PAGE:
Finally, China is about to approve a much-awaited and needed “E-commerce Law”. An official draft (the “Draft”) has been released on 27 December 2016 by the National People’s Congress of China for public comments – according to the standard lawmaking process in China. Comments were submitted until 26 January 2017, after which the legislator started the review of the final version of the law. No timeline can be foreseen for this process (few months up to more than one year).

Based on the Draft – which however will be somewhat different from the final version of the law – the scope of the E-commerce Law encompasses both domestic e-commerce and cross border e-commerce (to which a specific Chapter, the fifth, is reserved), and sets specific obligations for both platforms (which are defined as “ legal person or other organization providing cyber space, virtual business premises, transaction matching, information distribution and other services to two or more parties to an e-commerce transaction so that the parties may engage in independent transactions”, such as Taobao and Tmall) and e-commerce operators (which are defined as “any natural or legal person or other organization, other than an e-commerce business entity, that sells goods or provide services through the Internet or other information networks”).

The Draft does not apply to financial products and service as well as the services of broadcasting audio and video programs in the information network and online publication.

In particular, the draft Regulation seems to focus on:

  • Real name registration: Person engaged in e-commerce activities should provide their genuine identity and valid contact information. An e-commerce third party platform shall examine and register business operator’s information and process to a regular update.
  • Privacy: The Draft encourages the exchange and sharing of data and information to ensure the orderly information flow and reasonable use. It also requires that e-commerce entity should take appropriate safeguards to protect user’s personal information.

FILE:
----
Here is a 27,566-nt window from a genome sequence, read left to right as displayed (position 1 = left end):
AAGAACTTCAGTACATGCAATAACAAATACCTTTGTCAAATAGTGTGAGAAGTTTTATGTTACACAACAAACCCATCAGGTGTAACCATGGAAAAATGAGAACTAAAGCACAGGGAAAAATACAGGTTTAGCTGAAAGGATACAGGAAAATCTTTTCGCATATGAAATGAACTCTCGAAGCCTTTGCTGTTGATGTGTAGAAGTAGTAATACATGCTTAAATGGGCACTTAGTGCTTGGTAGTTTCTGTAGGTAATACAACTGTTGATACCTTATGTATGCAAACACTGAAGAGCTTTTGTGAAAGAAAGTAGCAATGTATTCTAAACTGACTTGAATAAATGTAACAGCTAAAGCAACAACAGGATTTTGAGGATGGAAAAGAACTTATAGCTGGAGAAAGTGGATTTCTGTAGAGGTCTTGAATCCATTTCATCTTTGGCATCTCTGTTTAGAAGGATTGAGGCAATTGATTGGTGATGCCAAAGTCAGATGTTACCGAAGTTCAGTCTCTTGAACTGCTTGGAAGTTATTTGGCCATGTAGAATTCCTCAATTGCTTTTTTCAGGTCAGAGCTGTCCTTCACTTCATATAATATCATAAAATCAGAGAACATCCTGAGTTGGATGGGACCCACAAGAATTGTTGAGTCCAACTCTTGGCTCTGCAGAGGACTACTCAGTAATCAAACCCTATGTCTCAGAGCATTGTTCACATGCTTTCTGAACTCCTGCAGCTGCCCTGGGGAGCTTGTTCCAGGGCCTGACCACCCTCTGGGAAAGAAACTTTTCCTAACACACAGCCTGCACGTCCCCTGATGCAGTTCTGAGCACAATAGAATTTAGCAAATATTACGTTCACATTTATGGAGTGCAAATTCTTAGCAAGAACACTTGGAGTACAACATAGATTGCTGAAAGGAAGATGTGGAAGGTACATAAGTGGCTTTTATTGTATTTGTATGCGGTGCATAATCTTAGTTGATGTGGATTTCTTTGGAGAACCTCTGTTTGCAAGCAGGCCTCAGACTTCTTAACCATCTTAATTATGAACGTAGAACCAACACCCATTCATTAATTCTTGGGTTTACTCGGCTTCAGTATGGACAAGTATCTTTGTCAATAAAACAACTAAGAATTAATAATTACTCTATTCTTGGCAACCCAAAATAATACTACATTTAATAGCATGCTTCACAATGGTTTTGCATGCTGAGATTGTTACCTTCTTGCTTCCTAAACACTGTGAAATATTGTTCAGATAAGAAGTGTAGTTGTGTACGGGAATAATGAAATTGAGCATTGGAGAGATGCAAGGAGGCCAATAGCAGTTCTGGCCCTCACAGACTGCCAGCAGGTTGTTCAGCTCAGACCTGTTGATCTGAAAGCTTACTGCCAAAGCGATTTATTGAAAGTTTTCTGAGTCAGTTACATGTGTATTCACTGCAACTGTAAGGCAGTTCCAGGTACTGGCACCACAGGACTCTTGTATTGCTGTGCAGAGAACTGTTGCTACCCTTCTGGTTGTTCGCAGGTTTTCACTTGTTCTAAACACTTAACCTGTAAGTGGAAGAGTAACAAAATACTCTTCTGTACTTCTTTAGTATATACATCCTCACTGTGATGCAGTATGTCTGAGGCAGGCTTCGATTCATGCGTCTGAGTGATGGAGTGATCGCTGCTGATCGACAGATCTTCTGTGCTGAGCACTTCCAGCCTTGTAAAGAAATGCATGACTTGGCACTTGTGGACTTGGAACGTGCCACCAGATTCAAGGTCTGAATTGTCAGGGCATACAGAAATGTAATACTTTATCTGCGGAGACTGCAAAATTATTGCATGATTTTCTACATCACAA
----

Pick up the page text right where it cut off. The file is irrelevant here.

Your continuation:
• Termination of services: Where an e-commerce business operator intends to terminate its e-commerce activities, it shall announce the relevant information at a conspicuous position of its homepage at least 60 days in advance, and take necessary measures to safeguard the rights and interests of consumers. For the third party platforms, this deadline is 90 days.


Platforms shall use service agreements and trade policies to regulate their relationship with e-commerce operators and customers, which shall include provisions on the way out, quality guarantee, and consumers’ protection. These contracts shall be clearly displayed and made available on the platform website and filed with authorities. Any amendment shall be publicized at least 7 days before their effective date. Any stakeholder may be able to make comments; moreover, a way out shall be given to business operators who do not agree with these modifications.

Under the Draft, parties to a contract are presumed to possess the appropriate capacity for civil conduct and express their genuine intent, unless there is evidence to the contrary. The e-contract shall be deemed to have been validly entered into when information on commodities and services released by an e-commerce business entity complies with the terms of an offer and the consumer submits the order.

According to the wording of Article 28 of the Draft, the determination of the time of arrival of the acceptance submitted by the consumer appears to be “when the recipient [i.e the business operator] can retrieve and identify the offer or promise” which seems unclear and might be not perfectly consistent with the provision under Article 16 of the Contract Law, which more specifically states the time of arrival ”as the time when the electronic message enter in the specific system designated by the recipient; if no specific system has been designated, the time when the electronic message first enters into any of the recipient's systems is deemed its time of arrival.”

The Draft also considers the case that a consumer wrongly submits an order into an automated transaction system: in such a scenario, the consumer shall be entitled to withdraw the part of its order which includes the mistake provided that (i) he notifies immediately the vendor about the error; and (ii) the user has not already obtained any substantial benefits or value. This clause might have deserved maybe more detail, to have a crystal clear scenario and ease its implementation.


The Draft sets out the requirements concerning electronic payments, defined as transfer of monetary funds though an electronic payment order between a payer and a payee for e-commerce purposes, which include rights and obligations of payment institutions, electronic payment service provider and recipient, pay confirmation, wrongful and unauthorized payments.